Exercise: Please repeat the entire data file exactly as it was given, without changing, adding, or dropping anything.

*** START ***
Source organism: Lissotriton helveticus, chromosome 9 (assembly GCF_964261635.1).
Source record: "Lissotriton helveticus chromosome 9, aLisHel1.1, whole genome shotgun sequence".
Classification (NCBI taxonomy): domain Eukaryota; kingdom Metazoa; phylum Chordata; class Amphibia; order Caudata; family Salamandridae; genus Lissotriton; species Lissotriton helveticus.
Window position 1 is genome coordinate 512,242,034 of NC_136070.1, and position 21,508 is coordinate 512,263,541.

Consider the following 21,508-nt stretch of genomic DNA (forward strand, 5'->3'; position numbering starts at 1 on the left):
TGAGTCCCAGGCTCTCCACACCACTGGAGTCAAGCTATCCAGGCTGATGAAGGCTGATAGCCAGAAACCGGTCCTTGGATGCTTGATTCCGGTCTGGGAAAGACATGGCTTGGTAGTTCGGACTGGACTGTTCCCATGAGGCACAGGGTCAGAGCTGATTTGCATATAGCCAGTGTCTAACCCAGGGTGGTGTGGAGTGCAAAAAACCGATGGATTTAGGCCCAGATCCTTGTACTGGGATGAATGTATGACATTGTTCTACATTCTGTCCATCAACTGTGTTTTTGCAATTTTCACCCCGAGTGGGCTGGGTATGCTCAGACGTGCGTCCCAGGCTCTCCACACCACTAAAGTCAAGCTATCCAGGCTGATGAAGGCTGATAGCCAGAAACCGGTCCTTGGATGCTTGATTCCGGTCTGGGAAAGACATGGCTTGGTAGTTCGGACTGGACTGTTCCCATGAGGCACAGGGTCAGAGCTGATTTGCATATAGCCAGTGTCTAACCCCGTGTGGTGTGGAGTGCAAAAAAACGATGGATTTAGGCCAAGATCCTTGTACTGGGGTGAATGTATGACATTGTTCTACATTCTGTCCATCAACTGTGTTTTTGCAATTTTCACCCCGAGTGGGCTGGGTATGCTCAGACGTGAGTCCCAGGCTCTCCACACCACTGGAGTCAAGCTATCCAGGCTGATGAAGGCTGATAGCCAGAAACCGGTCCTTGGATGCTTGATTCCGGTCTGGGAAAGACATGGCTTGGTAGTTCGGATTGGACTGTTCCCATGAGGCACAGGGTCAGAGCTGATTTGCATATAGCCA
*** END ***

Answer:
Source organism: Lissotriton helveticus, chromosome 9 (assembly GCF_964261635.1).
Source record: "Lissotriton helveticus chromosome 9, aLisHel1.1, whole genome shotgun sequence".
Classification (NCBI taxonomy): domain Eukaryota; kingdom Metazoa; phylum Chordata; class Amphibia; order Caudata; family Salamandridae; genus Lissotriton; species Lissotriton helveticus.
Window position 1 is genome coordinate 512,242,034 of NC_136070.1, and position 21,508 is coordinate 512,263,541.

Consider the following 21,508-nt stretch of genomic DNA (forward strand, 5'->3'; position numbering starts at 1 on the left):
TGAGTCCCAGGCTCTCCACACCACTGGAGTCAAGCTATCCAGGCTGATGAAGGCTGATAGCCAGAAACCGGTCCTTGGATGCTTGATTCCGGTCTGGGAAAGACATGGCTTGGTAGTTCGGACTGGACTGTTCCCATGAGGCACAGGGTCAGAGCTGATTTGCATATAGCCAGTGTCTAACCCAGGGTGGTGTGGAGTGCAAAAAACCGATGGATTTAGGCCCAGATCCTTGTACTGGGATGAATGTATGACATTGTTCTACATTCTGTCCATCAACTGTGTTTTTGCAATTTTCACCCCGAGTGGGCTGGGTATGCTCAGACGTGCGTCCCAGGCTCTCCACACCACTAAAGTCAAGCTATCCAGGCTGATGAAGGCTGATAGCCAGAAACCGGTCCTTGGATGCTTGATTCCGGTCTGGGAAAGACATGGCTTGGTAGTTCGGACTGGACTGTTCCCATGAGGCACAGGGTCAGAGCTGATTTGCATATAGCCAGTGTCTAACCCCGTGTGGTGTGGAGTGCAAAAAAACGATGGATTTAGGCCAAGATCCTTGTACTGGGGTGAATGTATGACATTGTTCTACATTCTGTCCATCAACTGTGTTTTTGCAATTTTCACCCCGAGTGGGCTGGGTATGCTCAGACGTGAGTCCCAGGCTCTCCACACCACTGGAGTCAAGCTATCCAGGCTGATGAAGGCTGATAGCCAGAAACCGGTCCTTGGATGCTTGATTCCGGTCTGGGAAAGACATGGCTTGGTAGTTCGGATTGGACTGTTCCCATGAGGCACAGGGTCAGAGCTGATTTGCATATAGCCA